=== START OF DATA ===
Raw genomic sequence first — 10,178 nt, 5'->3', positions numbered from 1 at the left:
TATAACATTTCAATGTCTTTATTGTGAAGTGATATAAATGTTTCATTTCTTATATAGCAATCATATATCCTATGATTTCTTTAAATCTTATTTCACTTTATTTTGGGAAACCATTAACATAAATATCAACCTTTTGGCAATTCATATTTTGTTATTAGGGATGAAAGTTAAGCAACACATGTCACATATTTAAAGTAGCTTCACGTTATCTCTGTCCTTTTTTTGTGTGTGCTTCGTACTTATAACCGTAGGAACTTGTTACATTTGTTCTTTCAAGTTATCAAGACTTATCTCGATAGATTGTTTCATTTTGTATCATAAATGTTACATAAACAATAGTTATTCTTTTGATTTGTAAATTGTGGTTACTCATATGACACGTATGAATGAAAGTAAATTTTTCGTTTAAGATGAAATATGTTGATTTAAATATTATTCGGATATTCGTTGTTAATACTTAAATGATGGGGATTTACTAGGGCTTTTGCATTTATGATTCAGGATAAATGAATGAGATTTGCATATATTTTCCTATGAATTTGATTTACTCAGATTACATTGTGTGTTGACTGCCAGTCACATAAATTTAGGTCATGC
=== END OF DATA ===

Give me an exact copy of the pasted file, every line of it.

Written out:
Raw genomic sequence first — 10,178 nt, 5'->3', positions numbered from 1 at the left:
TATAACATTTCAATGTCTTTATTGTGAAGTGATATAAATGTTTCATTTCTTATATAGCAATCATATATCCTATGATTTCTTTAAATCTTATTTCACTTTATTTTGGGAAACCATTAACATAAATATCAACCTTTTGGCAATTCATATTTTGTTATTAGGGATGAAAGTTAAGCAACACATGTCACATATTTAAAGTAGCTTCACGTTATCTCTGTCCTTTTTTTGTGTGTGCTTCGTACTTATAACCGTAGGAACTTGTTACATTTGTTCTTTCAAGTTATCAAGACTTATCTCGATAGATTGTTTCATTTTGTATCATAAATGTTACATAAACAATAGTTATTCTTTTGATTTGTAAATTGTGGTTACTCATATGACACGTATGAATGAAAGTAAATTTTTCGTTTAAGATGAAATATGTTGATTTAAATATTATTCGGATATTCGTTGTTAATACTTAAATGATGGGGATTTACTAGGGCTTTTGCATTTATGATTCAGGATAAATGAATGAGATTTGCATATATTTTCCTATGAATTTGATTTACTCAGATTACATTGTGTGTTGACTGCCAGTCACATAAATTTAGGTCATGC